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What to Do in a Grease Fire

A fire breaks out from grease in a kitchen.

Thousands of cooking fires occur in homes each year. While some are manageable and easy to put out, grease fires are often a different story.

Cooking with oil or other types of fat is common, whether you’re frying or sauteing. But, if things get too hot, that fat can ignite and flare up in seconds. While your instincts might be to douse the fire with water, that’s one of the worst things you can do to extinguish a grease fire.

Let’s dive deeper into what causes grease fires and how you can put one out safely and quickly if it flares up in your kitchen.

What Causes a Grease Fire?

Grease fires occur when oil or grease on a stovetop gets hot enough to ignite. In a split second, flames can lick up the side of your pan, creating intense and frightening heat.

Grease fires occur because oils are highly flammable. If they go beyond their smoke point, they can catch fire. Plus, they heat up very quickly. Once they go beyond the point of smoking, it can take as little as 30 seconds for them to get hot enough to ignite.

Perhaps the most dangerous thing about a grease fire, however, is that it’s self-fueling.

When the grease in a pan ignites and starts to burn, it’s also likely to splash and boil over. As that fat hits cupboards, counters, or even you, it serves as a fuel source for the flames, so they can jump and spread almost immediately. That’s why it only takes a matter of minutes for a grease fire to consume your kitchen—and then your home.

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How to Put Out a Grease Fire

A person fries food in a pan on a stove.

Again, your immediate reaction to seeing a fire is likely to pour water on it. When it comes to a grease fire, however, water tends to make things worse. It can cause the fiery oil to splash everywhere, making the fire even larger and causing it to spread faster.

So, how can you safely put out a grease fire?

First, don’t panic. There’s no denying the fear that comes from seeing a large fire crackling on your stove. But, with some quick thinking and the right methods, you can extinguish the fire before it spreads too far.

If the fire is still contained within the pot, put on some oven mitts to protect your hands, turn off the heat on the stove and cover the pot with a lid. Fire requires oxygen to keep burning. The lid essentially “suffocates” it, putting out the flames quickly.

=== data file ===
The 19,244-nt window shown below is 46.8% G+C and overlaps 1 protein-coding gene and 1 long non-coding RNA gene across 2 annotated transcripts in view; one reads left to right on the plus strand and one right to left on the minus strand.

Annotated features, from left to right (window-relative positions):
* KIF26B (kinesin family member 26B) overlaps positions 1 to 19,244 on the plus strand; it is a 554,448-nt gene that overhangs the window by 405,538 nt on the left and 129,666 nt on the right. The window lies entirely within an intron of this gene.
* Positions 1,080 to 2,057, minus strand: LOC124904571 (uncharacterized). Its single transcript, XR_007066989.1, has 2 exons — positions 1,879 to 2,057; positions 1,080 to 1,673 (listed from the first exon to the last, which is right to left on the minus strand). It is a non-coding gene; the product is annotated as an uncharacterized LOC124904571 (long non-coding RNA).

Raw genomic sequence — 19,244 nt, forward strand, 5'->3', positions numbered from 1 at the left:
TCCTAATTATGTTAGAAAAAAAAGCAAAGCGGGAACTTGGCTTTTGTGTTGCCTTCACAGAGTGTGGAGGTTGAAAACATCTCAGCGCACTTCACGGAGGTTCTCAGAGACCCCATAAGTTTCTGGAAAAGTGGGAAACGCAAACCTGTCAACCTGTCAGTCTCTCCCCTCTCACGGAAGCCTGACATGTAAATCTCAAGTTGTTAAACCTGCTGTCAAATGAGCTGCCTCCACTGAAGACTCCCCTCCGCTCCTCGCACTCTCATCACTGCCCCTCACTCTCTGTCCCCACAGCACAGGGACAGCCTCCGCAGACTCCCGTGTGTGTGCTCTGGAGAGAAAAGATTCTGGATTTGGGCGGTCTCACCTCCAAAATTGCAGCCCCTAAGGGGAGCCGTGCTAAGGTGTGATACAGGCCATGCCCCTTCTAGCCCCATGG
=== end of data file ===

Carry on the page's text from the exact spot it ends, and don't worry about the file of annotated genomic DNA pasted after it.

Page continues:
If the fire has started to spread but is still relatively small, grab a box of baking soda and pour it all over the flames. When baking soda heats up, it releases carbon dioxide which will cut off the oxygen to the fire.

Salt can also be used in place of baking soda to smother the oxygen and deny the fire of its necessary fuel source.

As a last resort, consider using a fire extinguisher. Fire extinguishers work by applying chemicals designed to cool the heat of a fire while smothering the fuel and removing oxygen.

Keep in mind that it’s never a bad idea to call 911 if you’re experiencing a grease fire. You might not have these items on hand, or you might be too unsure to stop it yourself. If that’s the case, reach for your phone, get out of the house, and call for help as quickly as possible.

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How to Prevent Grease Fires

A fire extinguisher sits on a kitchen countertop.
Jason Finn/Shutterstock.com

The best way to prevent grease fires in the kitchen is to keep your eyes on the stove while you’re cooking.

If you have anything frying or cooking in oil on the stove, don’t walk away. Pay attention to what’s happening in the pan. If the oil starts to smoke, that’s an indicator that it’s getting too hot and could ignite soon. When you see that happen, turn the heat down immediately.

It’s also a good rule of thumb to keep highly flammable objects away from your stove while you’re cooking. Things like kitchen towels or paper products will ignite quickly and cause a fire to spread. Even if a fire does start, keeping it contained in one area will make it easier to put out.

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Grease fires are (unfortunately) quite common, but they don’t have to destroy your home. Keep these tips in mind, keep a fire extinguisher on hand, and don’t hesitate to call 911 if you don’t think you’ll be able to put a fire out yourself.

Most importantly, if a grease fire does start to take over your kitchen, get out of the house. Cooking fires cause hundreds of civilian deaths and thousands of injuries each year. Don’t let yourself become a statistic if the flames get out of control.

Stacey Koziel Stacey Koziel
Stacey Koziel is a news writer at LifeSavvy. She's worked as a freelance writer for over ten years, focusing on family and lifestyle content. She also has a background in marketing and social media, and is always eager to talk (and write!) about the latest TikTok trends. Read Full Bio »
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